BOOK XVII. CONTAINING THREE DAYS.
3. Chapter iii. The arrival of Mr Western...
The arrival of Mr Western, with some matters concerning the paternal
Mrs Miller had not long left the room when Mr Western entered; but not
before a small wrangling bout had passed between him and his chairmen;
for the fellows, who had taken up their burden at the Hercules
Pillars, had conceived no hopes of having any future good customer in
the squire; and they were moreover farther encouraged by his
generosity (for he had given them of his own accord sixpence more than
their fare); they therefore very boldly demanded another shilling,
which so provoked the squire, that he not only bestowed many hearty
curses on them at the door, but retained his anger after he came into
the room; swearing that all the Londoners were like the court, and
thought of nothing but plundering country gentlemen. "D--n me," says
he, "if I won't walk in the rain rather than get into one of their
hand-barrows again. They have jolted me more in a mile than Brown Bess
would in a long fox-chase."
When his wrath on this occasion was a little appeased, he resumed the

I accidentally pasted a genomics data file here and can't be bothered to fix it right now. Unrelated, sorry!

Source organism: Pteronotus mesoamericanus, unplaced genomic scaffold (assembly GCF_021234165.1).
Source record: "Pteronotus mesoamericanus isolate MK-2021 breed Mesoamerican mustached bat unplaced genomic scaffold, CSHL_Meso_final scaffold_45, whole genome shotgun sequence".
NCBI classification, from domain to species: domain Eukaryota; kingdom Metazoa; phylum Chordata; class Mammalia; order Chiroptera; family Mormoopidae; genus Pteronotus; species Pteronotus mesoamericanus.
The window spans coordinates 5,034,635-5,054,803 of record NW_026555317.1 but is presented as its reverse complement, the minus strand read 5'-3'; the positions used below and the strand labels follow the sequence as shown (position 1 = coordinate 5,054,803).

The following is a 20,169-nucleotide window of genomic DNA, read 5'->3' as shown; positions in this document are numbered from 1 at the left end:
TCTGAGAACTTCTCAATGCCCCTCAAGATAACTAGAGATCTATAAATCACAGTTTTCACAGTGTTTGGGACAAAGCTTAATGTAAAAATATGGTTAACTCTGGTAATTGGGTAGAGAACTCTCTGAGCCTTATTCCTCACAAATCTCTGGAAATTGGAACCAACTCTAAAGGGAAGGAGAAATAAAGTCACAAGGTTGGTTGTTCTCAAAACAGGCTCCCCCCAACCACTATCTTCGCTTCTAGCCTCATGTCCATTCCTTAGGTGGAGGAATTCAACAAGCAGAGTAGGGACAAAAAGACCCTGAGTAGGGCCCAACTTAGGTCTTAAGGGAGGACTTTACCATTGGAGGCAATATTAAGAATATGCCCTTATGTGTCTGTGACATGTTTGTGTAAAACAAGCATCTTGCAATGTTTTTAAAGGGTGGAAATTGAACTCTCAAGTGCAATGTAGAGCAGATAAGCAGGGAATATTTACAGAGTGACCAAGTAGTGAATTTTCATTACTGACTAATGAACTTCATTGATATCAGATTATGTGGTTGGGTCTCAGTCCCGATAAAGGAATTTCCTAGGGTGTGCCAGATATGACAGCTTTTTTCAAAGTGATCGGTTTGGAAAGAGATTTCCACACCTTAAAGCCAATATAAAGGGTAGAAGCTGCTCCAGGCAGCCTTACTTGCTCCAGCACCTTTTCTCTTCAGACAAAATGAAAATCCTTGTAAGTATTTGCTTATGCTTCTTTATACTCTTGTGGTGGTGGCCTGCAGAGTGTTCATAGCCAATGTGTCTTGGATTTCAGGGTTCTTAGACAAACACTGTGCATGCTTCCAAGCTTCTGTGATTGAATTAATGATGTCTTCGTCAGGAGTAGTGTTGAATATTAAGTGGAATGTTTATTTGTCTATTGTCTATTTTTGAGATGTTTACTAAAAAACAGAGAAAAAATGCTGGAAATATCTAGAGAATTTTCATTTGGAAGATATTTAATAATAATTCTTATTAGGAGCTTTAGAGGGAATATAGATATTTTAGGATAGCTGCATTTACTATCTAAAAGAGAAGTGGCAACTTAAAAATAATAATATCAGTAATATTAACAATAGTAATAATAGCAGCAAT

same passionate tone on another. "There," says he, "there is fine
business forwards now. The hounds have changed at last; and when we
imagined we had a fox to deal with, od-rat it, it turns out to be a
badger at last!"
"Pray, my good neighbour," said Allworthy, "drop your metaphors, and
speak a little plainer." "Why, then," says the squire, "to tell you
plainly, we have been all this time afraid of a son of a whore of a
bastard of somebody's, I don't know whose, not I. And now here's a
confounded son of a whore of a lord, who may be a bastard too for what
I know or care, for he shall never have a daughter of mine by my
consent. They have beggared the nation, but they shall never beggar
me. My land shall never be sent over to Hanover."